Wednesday, November 8, 2017

Who's eating my pecans?

   While harvesting this year's pecan crop, I spotted a few nuts that had their shells broken open by one of the many critters that feed on pecans (photo at right). By just looking at the damaged nuts, I can tell which pest caused the damage.
    A woodpecker caused the deep narrow hole in the nut labeled "A".  With their sharp, narrow bill, woodpeckers punch a hole through the shell  and feed on the kernel inside.  Woodpeckers carry off small native pecans and cache them in tree voids for later consumption. Since they can't carry off large, thin-shelled nuts they simply take a quick bite before getting back to work stealing native pecans.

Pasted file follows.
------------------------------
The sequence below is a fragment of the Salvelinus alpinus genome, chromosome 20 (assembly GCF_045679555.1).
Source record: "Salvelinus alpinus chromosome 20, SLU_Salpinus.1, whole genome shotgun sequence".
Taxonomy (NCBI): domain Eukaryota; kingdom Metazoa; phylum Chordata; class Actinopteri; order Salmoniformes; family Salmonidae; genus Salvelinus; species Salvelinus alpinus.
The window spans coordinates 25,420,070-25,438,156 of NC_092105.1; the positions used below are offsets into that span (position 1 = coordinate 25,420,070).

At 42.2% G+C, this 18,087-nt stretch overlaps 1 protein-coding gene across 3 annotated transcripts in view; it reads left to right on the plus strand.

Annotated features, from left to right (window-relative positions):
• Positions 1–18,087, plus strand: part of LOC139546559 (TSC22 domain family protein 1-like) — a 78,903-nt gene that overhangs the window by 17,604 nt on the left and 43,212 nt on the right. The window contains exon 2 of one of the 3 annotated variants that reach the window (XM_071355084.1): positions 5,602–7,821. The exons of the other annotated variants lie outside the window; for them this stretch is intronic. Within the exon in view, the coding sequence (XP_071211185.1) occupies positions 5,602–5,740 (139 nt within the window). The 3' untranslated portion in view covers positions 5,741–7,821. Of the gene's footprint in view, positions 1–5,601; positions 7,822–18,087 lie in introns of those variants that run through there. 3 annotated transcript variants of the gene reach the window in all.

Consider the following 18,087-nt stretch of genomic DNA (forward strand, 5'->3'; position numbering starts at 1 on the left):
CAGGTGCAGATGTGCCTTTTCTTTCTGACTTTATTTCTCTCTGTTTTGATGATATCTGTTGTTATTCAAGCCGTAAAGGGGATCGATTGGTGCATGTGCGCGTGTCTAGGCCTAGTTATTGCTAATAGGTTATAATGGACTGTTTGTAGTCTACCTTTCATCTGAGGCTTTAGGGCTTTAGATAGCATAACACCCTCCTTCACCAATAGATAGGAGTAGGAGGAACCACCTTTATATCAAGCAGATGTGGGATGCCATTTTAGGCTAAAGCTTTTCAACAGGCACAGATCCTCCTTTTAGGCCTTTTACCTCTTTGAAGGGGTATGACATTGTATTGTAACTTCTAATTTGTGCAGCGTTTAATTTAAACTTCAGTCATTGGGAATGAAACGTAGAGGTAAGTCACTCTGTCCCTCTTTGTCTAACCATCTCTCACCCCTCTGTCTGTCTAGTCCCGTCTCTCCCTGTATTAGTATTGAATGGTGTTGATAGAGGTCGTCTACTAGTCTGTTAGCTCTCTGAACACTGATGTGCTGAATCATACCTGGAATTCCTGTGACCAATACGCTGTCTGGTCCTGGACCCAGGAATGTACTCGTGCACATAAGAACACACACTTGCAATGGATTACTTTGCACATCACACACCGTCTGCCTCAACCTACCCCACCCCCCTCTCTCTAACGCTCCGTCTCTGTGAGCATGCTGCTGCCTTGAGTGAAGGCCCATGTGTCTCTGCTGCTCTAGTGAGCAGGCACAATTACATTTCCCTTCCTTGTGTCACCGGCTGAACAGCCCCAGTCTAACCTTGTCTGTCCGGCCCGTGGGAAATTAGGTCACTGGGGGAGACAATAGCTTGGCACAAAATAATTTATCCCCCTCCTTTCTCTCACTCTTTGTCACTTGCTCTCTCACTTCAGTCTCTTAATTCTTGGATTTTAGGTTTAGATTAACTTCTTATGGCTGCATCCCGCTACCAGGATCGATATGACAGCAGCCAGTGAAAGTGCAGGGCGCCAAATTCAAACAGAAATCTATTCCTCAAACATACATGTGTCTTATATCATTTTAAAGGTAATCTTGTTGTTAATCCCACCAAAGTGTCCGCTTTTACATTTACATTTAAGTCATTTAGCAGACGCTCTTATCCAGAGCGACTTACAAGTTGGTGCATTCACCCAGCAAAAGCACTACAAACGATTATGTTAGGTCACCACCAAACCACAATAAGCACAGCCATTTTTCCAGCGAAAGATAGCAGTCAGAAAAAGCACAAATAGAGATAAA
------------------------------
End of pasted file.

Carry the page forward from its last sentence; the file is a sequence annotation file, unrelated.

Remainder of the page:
Mice will climb up into trees and start gnawing into pecans as soon as the shucks split open. You can always spot a mouse damaged nut by the neat round hole they chew into the side of the shell (pecan "B").  They usually make the hole just large enough to poke their head into the shell and clean out every morsel of pecan kernel.
    A nut with a large, irregularly-cracked hole was attacked by a bluejay or crow (pecan "C"). These birds have large beaks that they use to pound open the shell. Often the nuts are broken in several pieces but they always eat the entire nut kernel inside.
    Wildlife can eat a significant proportion of a pecan crop so its always important to harvest as quickly as possible. The list of critters that eat pecans include not only the three pests described above but also includes squirrels, raccoons, deer, coyotes and turkeys.